Runner-up: Mark McGwire, 583
Colorado: Chase Headley, 130
Headley was born and raised in Fountain before being drafted by the Padres out of the University of Tennessee in 2005. He was typically a 12-15 homer per year player, but had his big season in 2012, when he broke out for 31 homers and an NL-best 115 RBIs. He hit 87 homers in nine seasons with San Diego, and 43 more in four seasons with the Yankees.
Runner-up: Johnny Frederick, 85
Connecticut: Mo Vaughn, 328
The Hit Dog was born in Norwalk and drafted by the Red Sox 23rd overall out of Seton Hall University in 1989. Vaughn was the 1995 AL MVP, but his finest season at the plate came the next year, when he smashed a career-best 44 homers and 143 RBIs. He would end up with 230 homers over eight seasons with Boston before signing with the Angels as a free agent prior to the 1999 season. He launched another 69 homers in two seasons with Anaheim, and was traded to the Mets before the 2002 campaign. He only played in 166 games over two seasons with New York, for whom he hit the final 29 homers of his career.
Runner-up: Dick McAuliffe, 197
Delaware: Paul Goldschmidt, 249
The first active player on the list, Goldschmidt was born in Wilmington before moving to Texas and being drafted out of Texas State University in 2009 by the D-backs. A top-3 finisher in MVP voting three times, Goldschmidt hit a career-high 36 homers twice, in 2013 and ’17 with Arizona. Altogether, he belted 209 homers in eight seasons with the D-backs before being traded to the Cardinals, for whom he’s hit 40 in 219 games thus far.
Runner-up: Jon Mabry, Randy Bush and Dave May, 96 each
District of Columbia: Don Money, 176
Money only hit more than 20 homers once in his career — he had 25 in 1977 for the Brewers — but he had a solid 16-year career as a three-time All-Star infielder for the Phillies in addition to Milwaukee. He hit 134 of those homers over 11 seasons with the Brewers, and 42 in five years with Philadelphia.
Runner-up: Justin Bour, 92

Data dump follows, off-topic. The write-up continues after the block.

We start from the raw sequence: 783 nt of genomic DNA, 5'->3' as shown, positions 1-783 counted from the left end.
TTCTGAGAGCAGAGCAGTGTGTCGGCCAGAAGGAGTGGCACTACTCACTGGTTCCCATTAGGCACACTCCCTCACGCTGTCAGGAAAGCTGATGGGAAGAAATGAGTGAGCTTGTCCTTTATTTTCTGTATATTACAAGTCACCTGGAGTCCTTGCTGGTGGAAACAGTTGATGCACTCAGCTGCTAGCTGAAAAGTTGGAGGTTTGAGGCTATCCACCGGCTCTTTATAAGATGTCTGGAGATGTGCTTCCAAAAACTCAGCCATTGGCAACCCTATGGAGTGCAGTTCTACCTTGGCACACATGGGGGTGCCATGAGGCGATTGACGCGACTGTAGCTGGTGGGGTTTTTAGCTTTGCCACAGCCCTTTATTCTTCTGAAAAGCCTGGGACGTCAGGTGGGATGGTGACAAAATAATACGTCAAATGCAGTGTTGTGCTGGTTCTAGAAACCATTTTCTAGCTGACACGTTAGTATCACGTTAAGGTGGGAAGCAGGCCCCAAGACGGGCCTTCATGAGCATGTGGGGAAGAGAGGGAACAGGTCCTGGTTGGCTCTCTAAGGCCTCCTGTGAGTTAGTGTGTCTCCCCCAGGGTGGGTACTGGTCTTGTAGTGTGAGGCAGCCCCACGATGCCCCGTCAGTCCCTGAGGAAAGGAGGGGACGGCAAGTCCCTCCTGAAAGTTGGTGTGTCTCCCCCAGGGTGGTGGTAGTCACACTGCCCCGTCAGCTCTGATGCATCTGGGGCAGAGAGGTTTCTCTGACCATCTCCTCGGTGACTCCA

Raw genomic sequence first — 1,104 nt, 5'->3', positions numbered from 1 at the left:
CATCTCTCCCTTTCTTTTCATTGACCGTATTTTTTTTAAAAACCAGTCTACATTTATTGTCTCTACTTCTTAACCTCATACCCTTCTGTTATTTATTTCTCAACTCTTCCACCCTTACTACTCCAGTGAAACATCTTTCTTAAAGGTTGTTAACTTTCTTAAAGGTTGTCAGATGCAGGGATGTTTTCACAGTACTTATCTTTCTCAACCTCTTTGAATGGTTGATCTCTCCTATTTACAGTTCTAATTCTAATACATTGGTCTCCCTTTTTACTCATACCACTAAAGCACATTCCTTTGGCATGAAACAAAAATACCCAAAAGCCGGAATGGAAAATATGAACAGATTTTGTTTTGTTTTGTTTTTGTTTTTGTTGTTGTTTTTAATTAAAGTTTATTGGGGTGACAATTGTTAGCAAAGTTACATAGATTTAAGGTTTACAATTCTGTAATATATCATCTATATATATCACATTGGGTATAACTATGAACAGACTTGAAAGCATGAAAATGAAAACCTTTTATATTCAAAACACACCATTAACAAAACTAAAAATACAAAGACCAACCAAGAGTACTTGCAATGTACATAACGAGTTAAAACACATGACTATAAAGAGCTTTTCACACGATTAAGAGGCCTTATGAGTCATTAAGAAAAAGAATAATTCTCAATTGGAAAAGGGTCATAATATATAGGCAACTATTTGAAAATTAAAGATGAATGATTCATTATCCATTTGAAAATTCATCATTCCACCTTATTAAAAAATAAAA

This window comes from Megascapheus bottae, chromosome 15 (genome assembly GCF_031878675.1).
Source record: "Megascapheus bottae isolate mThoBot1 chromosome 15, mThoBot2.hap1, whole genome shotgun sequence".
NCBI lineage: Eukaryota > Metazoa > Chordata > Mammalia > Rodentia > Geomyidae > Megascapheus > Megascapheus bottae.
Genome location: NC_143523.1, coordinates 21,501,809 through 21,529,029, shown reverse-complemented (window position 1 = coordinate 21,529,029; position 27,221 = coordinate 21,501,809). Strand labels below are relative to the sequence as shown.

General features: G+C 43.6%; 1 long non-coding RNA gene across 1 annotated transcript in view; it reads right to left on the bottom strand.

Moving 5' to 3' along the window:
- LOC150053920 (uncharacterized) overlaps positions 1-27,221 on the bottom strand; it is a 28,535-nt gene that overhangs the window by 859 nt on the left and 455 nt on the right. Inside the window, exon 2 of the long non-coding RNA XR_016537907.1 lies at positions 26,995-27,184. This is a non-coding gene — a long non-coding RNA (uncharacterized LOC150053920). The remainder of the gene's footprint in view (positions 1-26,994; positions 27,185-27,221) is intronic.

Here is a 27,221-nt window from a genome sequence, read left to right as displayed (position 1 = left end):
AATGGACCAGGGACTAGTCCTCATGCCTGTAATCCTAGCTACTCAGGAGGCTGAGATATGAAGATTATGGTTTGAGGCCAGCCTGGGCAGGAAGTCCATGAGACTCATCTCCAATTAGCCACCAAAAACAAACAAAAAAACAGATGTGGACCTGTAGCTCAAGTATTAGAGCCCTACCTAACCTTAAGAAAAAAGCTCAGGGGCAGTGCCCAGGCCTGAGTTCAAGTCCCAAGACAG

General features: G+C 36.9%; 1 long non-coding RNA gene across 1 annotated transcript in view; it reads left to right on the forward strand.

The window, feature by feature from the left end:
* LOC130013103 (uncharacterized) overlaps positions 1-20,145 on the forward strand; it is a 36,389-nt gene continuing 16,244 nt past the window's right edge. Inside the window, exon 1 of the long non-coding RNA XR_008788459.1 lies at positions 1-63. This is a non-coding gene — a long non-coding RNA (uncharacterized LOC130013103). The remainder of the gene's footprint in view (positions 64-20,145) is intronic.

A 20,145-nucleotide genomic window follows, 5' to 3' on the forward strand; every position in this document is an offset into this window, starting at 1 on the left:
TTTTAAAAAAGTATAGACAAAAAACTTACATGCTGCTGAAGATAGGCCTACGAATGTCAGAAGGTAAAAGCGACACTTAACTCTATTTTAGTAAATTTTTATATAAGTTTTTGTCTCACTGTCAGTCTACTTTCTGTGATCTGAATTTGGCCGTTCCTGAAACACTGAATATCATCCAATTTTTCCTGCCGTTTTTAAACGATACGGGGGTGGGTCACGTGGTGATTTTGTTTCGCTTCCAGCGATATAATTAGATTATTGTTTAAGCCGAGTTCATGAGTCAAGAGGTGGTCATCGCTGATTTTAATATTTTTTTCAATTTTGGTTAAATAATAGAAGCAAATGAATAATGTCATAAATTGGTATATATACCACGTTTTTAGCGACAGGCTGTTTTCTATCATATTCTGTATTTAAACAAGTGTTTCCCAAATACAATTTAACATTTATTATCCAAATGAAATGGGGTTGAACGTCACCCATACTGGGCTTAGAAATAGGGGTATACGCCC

Florida: Gary Sheffield, 509
Like California, Florida is a historically baseball-rich state, so it’s no surprise that there are some big sluggers at the top of the list. Sheffield, however, led them all. He was born in Tampa and drafted by the Brewers out of Tampa’s Hillsborough High School sixth overall in 1986. Sheffield spent the first four seasons of his career with Milwaukee, but became a star with the Marlins, for whom he hit 122 homers from 1993-98. He was traded to the Dodgers during the ’98 campaign, and went on to hit 129 homers in four seasons with Los Angeles. From there, Sheffield averaged 34 homers per year for the Braves and Yankees before winding down his career with the Tiger and Mets, hitting No. 500 with New York in 2009.
Runner-up: Fred McGriff, 493
Georgia: Frank Thomas, 521
Before he was the Big Hurt, he was born in Columbus and attended Columbus High School. From there he became a star baseball player at Auburn and was selected seventh overall in the 1989 MLB Draft by the White Sox. Thomas became one of the most feared sluggers in the game during the decade of the 1990s, winning two MVP Awards and launching 337 of his 521 career homers from 1991-2000 for Chicago. He would top 40 homers once more in his career, with 42 in 2003, and reached the 500-homer milestone with the Blue Jays in ’06.